Here's a question that I've quite a few times over the years and that takes me a minute to remember myself every time I try to use a static Default document in an ASP.NET MVC application - as I often do for demos.

Suppose you have a static index.htm page in your project, have IIS configured to include index.htm as your default document (as it is by default) and you want it to come up when the browser navigates to the default url of your site or virtual directory. Now when you create a new empty or basic MVC project and leave everything set at the default settings and you go to:


you'll unpleasantly find:


So why is IIS not finding your default resource? The file exists and using:


works, so what's the deal?

ASP.NET MVC takes over URL management and by default the routing is such that all extensionless URLs are controlled by the extensionless Url handler defined in web.config:

      <remove name="ExtensionlessUrlHandler-Integrated-4.0" />
      <add name="ExtensionlessUrlHandler-Integrated-4.0" path="*." verb="*" 
preCondition="integratedMode,runtimeVersionv4.0" /> </handlers>

This handler routes all extensionless URLs into ASP.NET's routing mechanism which MVC then picks up to define its internal route handling. Since


is an extensionless URL it's treated like any other MVC routed URL and tries to map to a configured routing endpoint/controller action. ASP.NET MVC tries to map the URL to a controller and action, and if the default routing is in place it'll try to find the HomeController and the Index action on it. If that exists it'll display, otherwise the above 404 and corresponding error page shows up.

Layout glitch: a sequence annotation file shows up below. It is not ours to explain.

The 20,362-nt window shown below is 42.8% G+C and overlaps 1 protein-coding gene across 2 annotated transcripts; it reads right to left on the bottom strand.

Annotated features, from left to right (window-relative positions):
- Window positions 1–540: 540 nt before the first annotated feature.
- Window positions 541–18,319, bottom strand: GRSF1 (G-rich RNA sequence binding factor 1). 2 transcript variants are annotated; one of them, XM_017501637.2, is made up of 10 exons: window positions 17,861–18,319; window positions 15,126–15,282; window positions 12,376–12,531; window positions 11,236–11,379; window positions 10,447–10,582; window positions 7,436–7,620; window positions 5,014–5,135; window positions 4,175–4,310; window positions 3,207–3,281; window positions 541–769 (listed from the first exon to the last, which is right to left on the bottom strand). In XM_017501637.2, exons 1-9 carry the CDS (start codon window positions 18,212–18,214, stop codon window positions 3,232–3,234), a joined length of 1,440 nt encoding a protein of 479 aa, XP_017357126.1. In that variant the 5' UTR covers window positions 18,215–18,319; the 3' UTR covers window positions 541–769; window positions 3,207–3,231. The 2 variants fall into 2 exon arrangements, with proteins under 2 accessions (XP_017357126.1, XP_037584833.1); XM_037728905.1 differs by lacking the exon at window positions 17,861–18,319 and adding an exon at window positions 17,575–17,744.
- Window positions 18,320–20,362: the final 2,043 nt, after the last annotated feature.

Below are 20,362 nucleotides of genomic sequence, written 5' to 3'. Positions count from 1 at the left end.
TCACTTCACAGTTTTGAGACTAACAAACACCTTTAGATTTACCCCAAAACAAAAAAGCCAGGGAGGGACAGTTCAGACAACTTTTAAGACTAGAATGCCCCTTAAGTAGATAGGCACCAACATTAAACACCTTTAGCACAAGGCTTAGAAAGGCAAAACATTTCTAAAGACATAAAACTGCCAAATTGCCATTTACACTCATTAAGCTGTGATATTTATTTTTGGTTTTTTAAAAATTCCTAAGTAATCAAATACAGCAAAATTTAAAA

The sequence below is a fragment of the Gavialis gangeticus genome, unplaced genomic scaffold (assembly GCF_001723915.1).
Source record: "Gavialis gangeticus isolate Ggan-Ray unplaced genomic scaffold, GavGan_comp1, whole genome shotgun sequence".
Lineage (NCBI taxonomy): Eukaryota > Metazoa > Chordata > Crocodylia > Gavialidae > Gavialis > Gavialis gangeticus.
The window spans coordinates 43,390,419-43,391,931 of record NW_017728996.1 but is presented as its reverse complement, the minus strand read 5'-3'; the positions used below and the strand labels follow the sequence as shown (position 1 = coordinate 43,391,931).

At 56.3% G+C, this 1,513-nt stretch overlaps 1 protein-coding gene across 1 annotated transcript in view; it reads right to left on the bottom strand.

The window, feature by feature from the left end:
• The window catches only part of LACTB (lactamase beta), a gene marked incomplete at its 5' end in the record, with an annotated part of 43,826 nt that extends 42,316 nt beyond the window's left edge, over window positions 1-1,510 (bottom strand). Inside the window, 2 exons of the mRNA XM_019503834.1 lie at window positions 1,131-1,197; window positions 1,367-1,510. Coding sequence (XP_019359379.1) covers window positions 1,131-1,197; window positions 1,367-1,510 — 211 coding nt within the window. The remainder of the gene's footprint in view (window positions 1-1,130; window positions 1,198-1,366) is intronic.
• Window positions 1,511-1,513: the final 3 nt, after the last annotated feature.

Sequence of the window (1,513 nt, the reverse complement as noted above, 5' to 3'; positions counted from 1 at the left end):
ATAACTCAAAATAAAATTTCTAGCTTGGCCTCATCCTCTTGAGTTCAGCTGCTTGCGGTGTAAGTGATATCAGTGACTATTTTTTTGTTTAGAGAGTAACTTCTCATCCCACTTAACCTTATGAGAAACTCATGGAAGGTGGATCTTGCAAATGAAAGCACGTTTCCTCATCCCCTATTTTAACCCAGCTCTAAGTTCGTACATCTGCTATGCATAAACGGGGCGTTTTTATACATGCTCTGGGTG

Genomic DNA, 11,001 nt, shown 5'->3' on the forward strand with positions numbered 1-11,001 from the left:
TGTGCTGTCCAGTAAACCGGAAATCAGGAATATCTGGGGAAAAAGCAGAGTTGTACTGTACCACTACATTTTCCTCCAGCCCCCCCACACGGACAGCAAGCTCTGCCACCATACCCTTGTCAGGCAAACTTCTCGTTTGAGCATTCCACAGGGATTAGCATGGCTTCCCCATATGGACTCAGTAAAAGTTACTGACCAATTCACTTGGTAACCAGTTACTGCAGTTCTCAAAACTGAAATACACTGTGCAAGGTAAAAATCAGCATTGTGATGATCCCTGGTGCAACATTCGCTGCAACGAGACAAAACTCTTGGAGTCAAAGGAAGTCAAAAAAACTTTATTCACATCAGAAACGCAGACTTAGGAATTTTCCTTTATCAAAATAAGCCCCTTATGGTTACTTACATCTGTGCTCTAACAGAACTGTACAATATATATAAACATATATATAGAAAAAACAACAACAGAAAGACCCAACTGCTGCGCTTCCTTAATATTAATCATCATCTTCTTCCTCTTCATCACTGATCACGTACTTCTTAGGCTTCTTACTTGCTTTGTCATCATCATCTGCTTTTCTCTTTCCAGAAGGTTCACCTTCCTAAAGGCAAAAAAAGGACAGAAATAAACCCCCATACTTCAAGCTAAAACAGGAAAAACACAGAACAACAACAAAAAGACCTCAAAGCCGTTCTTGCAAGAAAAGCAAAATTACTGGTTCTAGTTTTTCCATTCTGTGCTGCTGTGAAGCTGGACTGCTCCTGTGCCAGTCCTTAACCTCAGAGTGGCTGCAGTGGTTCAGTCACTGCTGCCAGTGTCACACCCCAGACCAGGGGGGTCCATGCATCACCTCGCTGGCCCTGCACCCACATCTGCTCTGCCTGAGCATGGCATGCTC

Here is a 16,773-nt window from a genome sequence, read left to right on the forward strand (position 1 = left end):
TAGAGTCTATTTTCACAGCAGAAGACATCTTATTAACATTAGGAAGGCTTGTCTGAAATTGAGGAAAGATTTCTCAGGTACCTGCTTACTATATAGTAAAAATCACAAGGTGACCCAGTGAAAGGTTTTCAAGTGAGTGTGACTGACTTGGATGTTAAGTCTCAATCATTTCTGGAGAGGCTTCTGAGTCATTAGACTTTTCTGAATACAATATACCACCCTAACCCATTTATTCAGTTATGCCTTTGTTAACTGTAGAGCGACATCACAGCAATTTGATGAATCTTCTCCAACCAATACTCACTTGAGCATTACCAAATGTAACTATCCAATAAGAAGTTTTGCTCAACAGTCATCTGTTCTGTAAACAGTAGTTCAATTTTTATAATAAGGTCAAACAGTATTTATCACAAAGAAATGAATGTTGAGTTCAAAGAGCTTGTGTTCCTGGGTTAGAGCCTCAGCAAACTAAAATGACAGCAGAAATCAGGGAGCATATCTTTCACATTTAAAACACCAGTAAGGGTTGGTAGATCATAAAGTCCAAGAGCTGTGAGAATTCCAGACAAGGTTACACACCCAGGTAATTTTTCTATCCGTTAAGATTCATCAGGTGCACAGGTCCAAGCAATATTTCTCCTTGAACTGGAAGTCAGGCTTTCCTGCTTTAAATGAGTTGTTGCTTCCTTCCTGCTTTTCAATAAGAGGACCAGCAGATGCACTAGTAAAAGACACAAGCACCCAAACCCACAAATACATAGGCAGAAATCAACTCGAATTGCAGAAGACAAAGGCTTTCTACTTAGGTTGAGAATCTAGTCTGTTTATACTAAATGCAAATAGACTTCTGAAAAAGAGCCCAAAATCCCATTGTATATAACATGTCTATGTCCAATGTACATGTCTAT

To display a static default page for the root folder there's luckily an easy way to accomplish the task by using routes.IgnoreRoute(""):

public static void RegisterRoutes(RouteCollection routes) { routes.IgnoreRoute("{resource}.axd/{*pathInfo}");
routes.IgnoreRoute(""); routes.MapRoute( name: "Default", url: "{controller}/{action}/{id}", defaults: new { controller = "Home", action = "Index", id = UrlParameter.Optional } ); }

The  routes.IgnoreRoute("") ensures that the default route is ignored and that your index.htm file is found by IIS's default document handling as MVC ignores the route and lets IIS do its thing.

Alas your index.htm page is now served.